Other signs include inflation, the cooling down of venture capitalist’s investment, a declining stock market, and varying interest rates. However, a strong job market persists, which throws off the usual domino effect, according to CNBC. Still, how people feel about their financial prospects matters, too.
Most Human Resources leaders are preparing for the worst. A recession is marked by an extended downturn in the economy, layoffs, unemployment, and lower consumer spending. For HR, recessions are magnified because they usually face the downsizing of their own department and the need to layoff talent, make due with less, and face the obvious consequences, which include having to constrict budget and lose talent pipelines for succession.
Therefore, Human Resources is usually keen on recession-proofing their business, and many have begun to do just that. Here are some ways to prepare for the coming storm:
Stick to the Budget
The pandemic made employees rethink their lives and shift their priorities. As a result, many were willing to leave the workforce unless employers transformed how they worked. The consequence was the Great Resignation. Whether one likes or hates that title, there is no question that the phenomenon of people quitting and a resulting labor shortage, which is also dependent on changing demographics, are real.
HR responded with signing bonuses and hefty pay raises. They plussed perks and benefits. With an oncoming recession, however, some of these tools for attracting talent must be curtailed or flat out stopped. Those with the future in mind are cutting back and avoiding risk when developing budgets.
Prioritize Employee Engagement and Experience
Smart Human Resources leaders recognize that the pandemic earned them their seat among C-suite executives. Business leaders are well aware that the talent churning out the work is vital to their success.
In many ways, employee engagement and experience is even more important in a recession. If there are layoffs, the people who remain become paramount. At the same time, they are likely overworked and stressed by the economy, not to mention the prospects of their organization. HR should step in and show gratitude and do what it can to keep up morale. Writing thank you cards and lending an ear are affordable ways to connect with workers.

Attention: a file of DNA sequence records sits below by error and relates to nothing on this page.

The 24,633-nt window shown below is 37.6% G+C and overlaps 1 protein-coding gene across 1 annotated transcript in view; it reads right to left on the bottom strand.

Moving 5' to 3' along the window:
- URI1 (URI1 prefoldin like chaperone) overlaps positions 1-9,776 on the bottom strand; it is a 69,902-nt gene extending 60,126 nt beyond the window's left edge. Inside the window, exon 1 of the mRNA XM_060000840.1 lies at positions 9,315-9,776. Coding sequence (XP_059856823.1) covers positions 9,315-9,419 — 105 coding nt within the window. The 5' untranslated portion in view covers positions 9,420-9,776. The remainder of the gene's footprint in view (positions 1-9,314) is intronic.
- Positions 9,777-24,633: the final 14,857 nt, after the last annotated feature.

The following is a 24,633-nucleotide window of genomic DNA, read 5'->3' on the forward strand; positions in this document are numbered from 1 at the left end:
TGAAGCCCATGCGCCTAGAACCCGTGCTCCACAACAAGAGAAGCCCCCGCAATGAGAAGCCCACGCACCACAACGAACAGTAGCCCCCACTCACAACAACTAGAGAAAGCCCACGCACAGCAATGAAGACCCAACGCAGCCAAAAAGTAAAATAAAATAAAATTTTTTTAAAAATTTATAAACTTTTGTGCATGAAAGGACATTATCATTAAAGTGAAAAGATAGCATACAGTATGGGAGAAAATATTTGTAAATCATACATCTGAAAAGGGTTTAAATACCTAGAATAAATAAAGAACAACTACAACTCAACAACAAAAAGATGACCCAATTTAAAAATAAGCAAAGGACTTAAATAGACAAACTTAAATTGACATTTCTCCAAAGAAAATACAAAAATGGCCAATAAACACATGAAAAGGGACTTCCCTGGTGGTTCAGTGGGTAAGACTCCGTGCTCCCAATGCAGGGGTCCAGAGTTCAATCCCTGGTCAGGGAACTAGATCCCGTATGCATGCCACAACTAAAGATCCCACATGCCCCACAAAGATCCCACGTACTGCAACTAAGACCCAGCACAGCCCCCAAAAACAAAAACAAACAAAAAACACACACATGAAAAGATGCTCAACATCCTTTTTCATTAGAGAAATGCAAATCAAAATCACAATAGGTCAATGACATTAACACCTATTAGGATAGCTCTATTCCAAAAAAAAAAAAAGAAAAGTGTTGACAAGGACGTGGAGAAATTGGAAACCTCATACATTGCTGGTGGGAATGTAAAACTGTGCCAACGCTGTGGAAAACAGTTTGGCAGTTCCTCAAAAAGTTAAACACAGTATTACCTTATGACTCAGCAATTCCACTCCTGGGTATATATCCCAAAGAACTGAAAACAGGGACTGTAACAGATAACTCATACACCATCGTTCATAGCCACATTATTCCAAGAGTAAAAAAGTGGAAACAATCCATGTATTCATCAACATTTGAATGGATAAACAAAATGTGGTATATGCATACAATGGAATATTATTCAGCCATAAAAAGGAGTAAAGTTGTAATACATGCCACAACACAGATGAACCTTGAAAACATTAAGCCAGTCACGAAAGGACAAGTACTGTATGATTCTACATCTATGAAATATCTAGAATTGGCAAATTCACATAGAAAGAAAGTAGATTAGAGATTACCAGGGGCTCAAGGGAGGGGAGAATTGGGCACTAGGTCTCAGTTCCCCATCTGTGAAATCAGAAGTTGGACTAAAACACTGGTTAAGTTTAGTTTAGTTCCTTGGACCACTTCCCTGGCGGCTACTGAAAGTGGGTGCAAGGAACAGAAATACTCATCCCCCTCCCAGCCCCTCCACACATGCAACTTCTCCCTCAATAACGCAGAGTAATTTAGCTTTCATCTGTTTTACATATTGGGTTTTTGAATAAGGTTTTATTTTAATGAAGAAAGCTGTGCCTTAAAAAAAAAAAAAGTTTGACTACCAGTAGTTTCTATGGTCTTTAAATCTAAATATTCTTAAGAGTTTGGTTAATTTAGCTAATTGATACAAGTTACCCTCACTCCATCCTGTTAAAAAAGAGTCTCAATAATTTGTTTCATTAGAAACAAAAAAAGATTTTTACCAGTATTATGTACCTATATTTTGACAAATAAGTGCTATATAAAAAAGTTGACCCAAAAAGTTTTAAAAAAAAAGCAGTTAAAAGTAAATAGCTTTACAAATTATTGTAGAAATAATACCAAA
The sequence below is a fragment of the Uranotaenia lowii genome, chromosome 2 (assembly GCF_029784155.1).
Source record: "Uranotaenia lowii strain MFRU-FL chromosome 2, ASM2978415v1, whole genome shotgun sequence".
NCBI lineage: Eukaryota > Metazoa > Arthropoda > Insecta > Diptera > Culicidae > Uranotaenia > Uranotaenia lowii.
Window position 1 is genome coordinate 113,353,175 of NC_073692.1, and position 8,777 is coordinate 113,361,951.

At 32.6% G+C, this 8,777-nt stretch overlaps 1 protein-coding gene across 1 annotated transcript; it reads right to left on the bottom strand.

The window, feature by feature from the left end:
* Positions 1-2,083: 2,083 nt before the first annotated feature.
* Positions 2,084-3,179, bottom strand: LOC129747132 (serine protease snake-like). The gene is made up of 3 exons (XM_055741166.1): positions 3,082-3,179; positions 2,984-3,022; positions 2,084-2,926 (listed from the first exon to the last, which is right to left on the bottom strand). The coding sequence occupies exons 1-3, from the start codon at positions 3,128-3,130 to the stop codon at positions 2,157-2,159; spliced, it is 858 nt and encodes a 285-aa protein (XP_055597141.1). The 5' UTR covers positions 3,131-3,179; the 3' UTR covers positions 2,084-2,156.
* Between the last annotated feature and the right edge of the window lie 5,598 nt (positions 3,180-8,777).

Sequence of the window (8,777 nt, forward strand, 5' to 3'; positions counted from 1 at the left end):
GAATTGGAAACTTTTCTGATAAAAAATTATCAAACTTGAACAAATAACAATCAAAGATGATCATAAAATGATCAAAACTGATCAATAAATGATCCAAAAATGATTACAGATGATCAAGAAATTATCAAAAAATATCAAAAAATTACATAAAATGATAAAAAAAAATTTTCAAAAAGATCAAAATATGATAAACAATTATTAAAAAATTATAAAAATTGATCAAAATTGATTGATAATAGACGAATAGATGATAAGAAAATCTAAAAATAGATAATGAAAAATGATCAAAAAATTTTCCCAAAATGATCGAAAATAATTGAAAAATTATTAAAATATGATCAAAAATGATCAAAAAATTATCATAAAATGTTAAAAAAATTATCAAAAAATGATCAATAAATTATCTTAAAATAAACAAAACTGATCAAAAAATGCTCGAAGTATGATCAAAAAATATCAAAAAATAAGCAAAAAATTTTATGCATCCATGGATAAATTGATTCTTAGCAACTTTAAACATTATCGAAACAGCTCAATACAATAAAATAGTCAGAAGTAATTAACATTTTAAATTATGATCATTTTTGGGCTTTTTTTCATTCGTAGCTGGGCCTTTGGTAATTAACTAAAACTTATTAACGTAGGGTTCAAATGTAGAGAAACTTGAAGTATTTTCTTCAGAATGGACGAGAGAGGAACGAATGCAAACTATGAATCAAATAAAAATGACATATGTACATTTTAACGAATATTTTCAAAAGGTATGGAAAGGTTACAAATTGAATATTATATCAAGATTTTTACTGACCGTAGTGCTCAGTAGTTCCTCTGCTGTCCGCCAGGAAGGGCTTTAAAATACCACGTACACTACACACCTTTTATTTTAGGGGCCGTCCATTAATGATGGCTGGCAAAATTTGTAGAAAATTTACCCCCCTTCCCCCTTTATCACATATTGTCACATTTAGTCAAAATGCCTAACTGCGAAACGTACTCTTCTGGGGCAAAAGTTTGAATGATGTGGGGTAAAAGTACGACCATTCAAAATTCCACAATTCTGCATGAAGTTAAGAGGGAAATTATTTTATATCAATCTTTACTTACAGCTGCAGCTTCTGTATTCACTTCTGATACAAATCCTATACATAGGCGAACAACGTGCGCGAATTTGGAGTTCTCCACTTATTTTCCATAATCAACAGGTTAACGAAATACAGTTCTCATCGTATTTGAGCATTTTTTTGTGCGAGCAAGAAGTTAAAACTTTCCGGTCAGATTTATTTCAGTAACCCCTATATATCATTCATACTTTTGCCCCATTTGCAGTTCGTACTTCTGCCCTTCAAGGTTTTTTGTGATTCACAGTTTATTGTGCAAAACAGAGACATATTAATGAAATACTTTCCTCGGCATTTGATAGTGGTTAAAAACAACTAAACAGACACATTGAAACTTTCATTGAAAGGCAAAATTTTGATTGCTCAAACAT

Transparency is of the utmost importance during a recession. Obviously, organizations keep their plans for layoffs under wraps until the last minute. However, they should be able to offer honesty to the employees who remain.
Obviously, they are going to be concerned for their own future, what these layoffs mean for the future of the company, and how their work life will change from this point on. Will they be doing more work to fill in for those who had been let go? Are there going to be freezes on annual raises? How grave is the situation?
Human Resources is the conduit for communication with workers. HR leaders can communicate forthrightly and encourage executives to do the same. They can set up town halls, similar to the ones they planned during the pandemic, with business leaders in their organization. This kind of approach is crisis management 101.
Be Prepared for Layoffs
Layoffs are already happening at a number of companies, including Peloton, Netflix, and Ford. Google announced a hiring freeze. So, realistic HR leaders will prepare themselves for the possibility of stalemate at best and layoffs at worst. Also, they will avoid layoff mistakes, like informing people they are being let go in a cruel way like, for example, over a group Zoom meeting. While no one wants a recession to happen, smart HR leaders are getting ready for the worst case scenarios.
By Francesca Di Meglio
Originally posted on HR Exchange Network